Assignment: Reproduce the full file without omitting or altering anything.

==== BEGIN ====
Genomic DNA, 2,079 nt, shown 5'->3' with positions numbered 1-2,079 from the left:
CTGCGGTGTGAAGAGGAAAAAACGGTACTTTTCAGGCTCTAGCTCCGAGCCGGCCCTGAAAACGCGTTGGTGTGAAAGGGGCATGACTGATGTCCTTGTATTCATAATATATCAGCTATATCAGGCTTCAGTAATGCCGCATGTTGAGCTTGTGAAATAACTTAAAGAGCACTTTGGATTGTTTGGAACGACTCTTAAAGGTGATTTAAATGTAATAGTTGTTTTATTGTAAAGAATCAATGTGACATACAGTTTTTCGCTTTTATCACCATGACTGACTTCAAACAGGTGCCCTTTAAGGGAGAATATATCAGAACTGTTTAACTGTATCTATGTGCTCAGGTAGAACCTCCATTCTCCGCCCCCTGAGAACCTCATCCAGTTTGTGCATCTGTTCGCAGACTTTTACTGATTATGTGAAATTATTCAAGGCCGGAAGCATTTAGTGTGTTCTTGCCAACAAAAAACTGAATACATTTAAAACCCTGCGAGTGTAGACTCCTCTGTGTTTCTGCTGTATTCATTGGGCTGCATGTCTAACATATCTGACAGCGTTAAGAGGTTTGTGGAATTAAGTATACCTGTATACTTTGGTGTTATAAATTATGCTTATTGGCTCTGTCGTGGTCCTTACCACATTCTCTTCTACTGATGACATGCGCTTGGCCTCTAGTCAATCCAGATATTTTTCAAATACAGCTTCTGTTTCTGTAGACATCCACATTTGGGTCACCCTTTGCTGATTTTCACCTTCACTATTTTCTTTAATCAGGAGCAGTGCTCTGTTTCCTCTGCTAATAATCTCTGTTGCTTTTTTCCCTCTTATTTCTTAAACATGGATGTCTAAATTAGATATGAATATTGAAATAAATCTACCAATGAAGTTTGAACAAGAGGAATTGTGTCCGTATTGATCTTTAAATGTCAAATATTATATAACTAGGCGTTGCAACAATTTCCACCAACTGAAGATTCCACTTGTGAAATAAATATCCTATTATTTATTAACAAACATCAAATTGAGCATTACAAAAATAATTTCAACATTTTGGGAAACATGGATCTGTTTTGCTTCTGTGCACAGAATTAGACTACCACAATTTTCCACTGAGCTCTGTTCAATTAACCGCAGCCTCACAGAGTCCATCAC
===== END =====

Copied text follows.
Genomic DNA, 2,079 nt, shown 5'->3' with positions numbered 1-2,079 from the left:
CTGCGGTGTGAAGAGGAAAAAACGGTACTTTTCAGGCTCTAGCTCCGAGCCGGCCCTGAAAACGCGTTGGTGTGAAAGGGGCATGACTGATGTCCTTGTATTCATAATATATCAGCTATATCAGGCTTCAGTAATGCCGCATGTTGAGCTTGTGAAATAACTTAAAGAGCACTTTGGATTGTTTGGAACGACTCTTAAAGGTGATTTAAATGTAATAGTTGTTTTATTGTAAAGAATCAATGTGACATACAGTTTTTCGCTTTTATCACCATGACTGACTTCAAACAGGTGCCCTTTAAGGGAGAATATATCAGAACTGTTTAACTGTATCTATGTGCTCAGGTAGAACCTCCATTCTCCGCCCCCTGAGAACCTCATCCAGTTTGTGCATCTGTTCGCAGACTTTTACTGATTATGTGAAATTATTCAAGGCCGGAAGCATTTAGTGTGTTCTTGCCAACAAAAAACTGAATACATTTAAAACCCTGCGAGTGTAGACTCCTCTGTGTTTCTGCTGTATTCATTGGGCTGCATGTCTAACATATCTGACAGCGTTAAGAGGTTTGTGGAATTAAGTATACCTGTATACTTTGGTGTTATAAATTATGCTTATTGGCTCTGTCGTGGTCCTTACCACATTCTCTTCTACTGATGACATGCGCTTGGCCTCTAGTCAATCCAGATATTTTTCAAATACAGCTTCTGTTTCTGTAGACATCCACATTTGGGTCACCCTTTGCTGATTTTCACCTTCACTATTTTCTTTAATCAGGAGCAGTGCTCTGTTTCCTCTGCTAATAATCTCTGTTGCTTTTTTCCCTCTTATTTCTTAAACATGGATGTCTAAATTAGATATGAATATTGAAATAAATCTACCAATGAAGTTTGAACAAGAGGAATTGTGTCCGTATTGATCTTTAAATGTCAAATATTATATAACTAGGCGTTGCAACAATTTCCACCAACTGAAGATTCCACTTGTGAAATAAATATCCTATTATTTATTAACAAACATCAAATTGAGCATTACAAAAATAATTTCAACATTTTGGGAAACATGGATCTGTTTTGCTTCTGTGCACAGAATTAGACTACCACAATTTTCCACTGAGCTCTGTTCAATTAACCGCAGCCTCACAGAGTCCATCAC